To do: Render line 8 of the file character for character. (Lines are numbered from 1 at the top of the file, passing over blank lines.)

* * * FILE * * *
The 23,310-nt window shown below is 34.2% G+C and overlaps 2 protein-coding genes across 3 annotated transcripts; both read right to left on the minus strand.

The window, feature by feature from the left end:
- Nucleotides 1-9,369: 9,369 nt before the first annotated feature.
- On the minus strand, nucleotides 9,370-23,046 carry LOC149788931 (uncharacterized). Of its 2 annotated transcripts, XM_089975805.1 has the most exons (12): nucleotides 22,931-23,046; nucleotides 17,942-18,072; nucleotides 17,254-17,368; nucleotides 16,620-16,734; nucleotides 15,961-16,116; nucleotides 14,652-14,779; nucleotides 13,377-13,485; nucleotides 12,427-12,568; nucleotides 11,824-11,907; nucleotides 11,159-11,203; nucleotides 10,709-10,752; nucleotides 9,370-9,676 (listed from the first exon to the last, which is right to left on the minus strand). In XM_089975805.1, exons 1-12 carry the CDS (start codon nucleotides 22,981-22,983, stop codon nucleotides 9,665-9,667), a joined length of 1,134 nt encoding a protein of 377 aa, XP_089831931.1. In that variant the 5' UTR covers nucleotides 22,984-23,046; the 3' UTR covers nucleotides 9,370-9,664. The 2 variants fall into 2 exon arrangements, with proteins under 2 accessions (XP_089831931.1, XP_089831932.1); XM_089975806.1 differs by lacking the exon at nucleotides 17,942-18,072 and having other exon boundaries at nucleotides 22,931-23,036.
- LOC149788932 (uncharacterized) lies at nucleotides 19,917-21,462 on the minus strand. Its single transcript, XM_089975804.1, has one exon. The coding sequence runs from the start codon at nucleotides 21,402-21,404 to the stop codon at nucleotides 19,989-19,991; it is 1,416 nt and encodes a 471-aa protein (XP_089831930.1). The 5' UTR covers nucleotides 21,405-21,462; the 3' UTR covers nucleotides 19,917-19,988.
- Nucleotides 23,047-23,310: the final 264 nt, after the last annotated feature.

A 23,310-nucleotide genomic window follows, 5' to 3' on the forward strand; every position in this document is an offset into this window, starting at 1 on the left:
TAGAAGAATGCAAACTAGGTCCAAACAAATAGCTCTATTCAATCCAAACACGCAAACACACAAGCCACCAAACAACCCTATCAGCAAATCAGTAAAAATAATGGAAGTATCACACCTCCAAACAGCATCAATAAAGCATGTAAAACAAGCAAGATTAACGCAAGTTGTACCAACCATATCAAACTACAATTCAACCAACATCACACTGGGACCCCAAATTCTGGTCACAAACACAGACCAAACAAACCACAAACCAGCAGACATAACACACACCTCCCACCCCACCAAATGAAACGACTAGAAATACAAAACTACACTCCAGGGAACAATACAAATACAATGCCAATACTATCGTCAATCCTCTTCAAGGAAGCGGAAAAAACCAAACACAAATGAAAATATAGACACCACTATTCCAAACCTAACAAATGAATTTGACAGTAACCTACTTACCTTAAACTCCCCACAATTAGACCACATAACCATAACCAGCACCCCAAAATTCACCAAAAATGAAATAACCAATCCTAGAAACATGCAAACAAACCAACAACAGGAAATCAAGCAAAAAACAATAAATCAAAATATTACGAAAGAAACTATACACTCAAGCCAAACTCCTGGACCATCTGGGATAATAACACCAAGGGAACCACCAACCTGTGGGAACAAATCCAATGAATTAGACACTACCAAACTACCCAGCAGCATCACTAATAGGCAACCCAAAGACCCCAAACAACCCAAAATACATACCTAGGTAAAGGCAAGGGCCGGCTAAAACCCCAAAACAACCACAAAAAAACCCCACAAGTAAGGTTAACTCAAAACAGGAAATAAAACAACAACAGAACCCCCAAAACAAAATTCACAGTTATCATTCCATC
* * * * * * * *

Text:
TAGAAGAATGCAAACTAGGTCCAAACAAATAGCTCTATTCAATCCAAACACGCAAACACACAAGCCACCAAACAACCCTATCAGCAAATCAGTAAAAATAATGGAAGTATCACACCTCCAAACAGCATCAATAAAGCATGTAAAACAAGCAAGATTAACGCAAGTTGTACCAACCATATCAAACTACAATTCAACCAACATCACACTGGGACCCCAAATTCTGGTCACAAACACAGACCAAACAAACCACAAACCAGCAGACATAACACACACCTCCCACCCCACCAAATGAAACGACTAGAAATACAAAACTACACTCCAGGGAACAATACAAATACAATGCCAATACTATCGTCAATCCTCTTCAAGGAAGCGGAAAAAACCAAACACAAATGAAAATATAGACACCACTATTCCAAACCTAACAAATGAATTTGACAGTAACCTACTTACCTTAAACTCCCCACAATTAGACCACATAACCATAACCAGCACCCCAAAATTCACCAAAAATGAAATAACCAATCCTAGAAACATGCAAACAAACCAACAACAGGAAATCAAGCAAAAAACAATAAATCAAAATATTACGAAAGAAACTATACACTCAAGCCAAACTCCTGGACCATCTGGGATAATAACACCAAGGGAACCACCAACCTGTGGGAACAAATCCAATGAATTAGACACTACCAAACTACCCAGCAGCATCACTAATAGGCAACCCAAAGACCCCAAACAACCCAAAATACATACCTAGGTAAAGGCAAGGGCCGGCTAAAACCCCAAAACAACCACAAAAAAACCCCACAAGTAAGGTTAACTCAAAACAGGAAATAAAACAACAACAGAACCCCCAAAACAAAATTCACAGTTATCATTCCATC